The SFS Center for Marine Resource Studies (CMRS) in South Caicos, the ideal place for a pirate workshop. Photo courtesy of Katie Carr

 
Where is my pirate ship sailing to next?

First of all, it needs a highly skilled crew of fearless pirates. This semester showed that there are plenty of fearless SFS students out there that want to become change makers. To leave big marks, they need all the skills and collaboration they can get. Every time our students set foot on South Caicos it is like a fleet of pirate ship arriving. Our students disembark their ships and leave their regular crew of friends and sustainability clubs to gain new experiences and inspiration here. I do not only want them to grow academically and personally here on South Caicos but I want them to return to their crews as a more skilled and fiercer crew member or maybe even an inspiring captain. When pirates meet, they exchange pirate tales. I want to create time and space for our students to tell their tales about successes and failures in their fight for a more sustainable world. I want them to plot new endeavors and collaborate to achieve them. And I want them to gain new skills that help them achieve more with their crews at home. I want them to leave the Caribbean as highly skilled pirates ready to tackle any impossible-sounding task needed to save our home. How will I achieve this? An extracurricular climate pirate workshop!

 

 

Students removing marine debris from Highland House beach during one of our weekly beach clean ups.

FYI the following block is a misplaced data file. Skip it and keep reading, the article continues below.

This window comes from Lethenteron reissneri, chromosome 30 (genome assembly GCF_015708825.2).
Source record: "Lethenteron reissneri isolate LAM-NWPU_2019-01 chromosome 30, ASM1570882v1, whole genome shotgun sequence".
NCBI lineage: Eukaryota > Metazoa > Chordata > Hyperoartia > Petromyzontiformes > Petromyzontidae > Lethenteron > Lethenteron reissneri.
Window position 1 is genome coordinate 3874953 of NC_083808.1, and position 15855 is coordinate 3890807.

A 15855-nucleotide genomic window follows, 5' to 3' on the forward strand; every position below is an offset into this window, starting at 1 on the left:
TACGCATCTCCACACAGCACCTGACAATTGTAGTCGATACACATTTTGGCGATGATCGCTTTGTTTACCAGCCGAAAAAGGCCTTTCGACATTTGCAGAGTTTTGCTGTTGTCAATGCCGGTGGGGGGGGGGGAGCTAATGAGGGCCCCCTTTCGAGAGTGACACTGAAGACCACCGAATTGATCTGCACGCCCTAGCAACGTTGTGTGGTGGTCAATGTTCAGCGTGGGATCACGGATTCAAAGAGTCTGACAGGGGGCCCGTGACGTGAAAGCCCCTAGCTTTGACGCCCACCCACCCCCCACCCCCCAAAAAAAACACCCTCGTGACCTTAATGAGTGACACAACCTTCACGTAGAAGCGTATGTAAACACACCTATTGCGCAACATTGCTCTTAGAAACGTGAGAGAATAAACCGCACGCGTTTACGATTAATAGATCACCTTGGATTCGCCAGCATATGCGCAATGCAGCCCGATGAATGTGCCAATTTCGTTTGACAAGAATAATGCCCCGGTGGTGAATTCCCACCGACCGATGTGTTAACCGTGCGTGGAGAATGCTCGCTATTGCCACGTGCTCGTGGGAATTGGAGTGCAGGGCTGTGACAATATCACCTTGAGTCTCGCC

But pirates only make landfall on islands that share their beliefs. Currently the climate pirate population is exploding worldwide following the fierce pirate queen Greta Thunberg. Soon most of our target students will identify as pirates or another type of rebel. They will look for study abroad programs that contribute to a livable planet and they will measure this in the carbon emissions of the program. SFS has to cut carbon emissions drastically not only for the long-term goal to save the ecosystem we are studying but also for a much shorter term goal to appeal to our target group. Currently all centers are working towards 100% renewable electricity production. Here on South Caicos we are collaborating with the government and the University of Greenwich to produce biofuel from of the vast amount of Sargassum algae that arrives at our shores. Our current students are brainstorming innovative ways to start a vegetable garden on our dry and soil-less island, which would cut down our food imports. And I am working on ideas on how to get our students to the center pirate style: by boat rather than flying.

Remember: the role you play today is the story you are going to tell tomorrow!

 

John Lee (aka student John) is planting seeds in 3 different soils: horse manure, peaty sargassum and earthy sargassum for his and Sarah Shadle’s Directed Research Project. Photo courtesy of Sarah Shadle.

 

Our student Kristen Atkinson is experimenting with making biofuel out of Sargassum for her Directed Research Project.

 
→ Marine Resource Studies in the Turks and Caicos Islands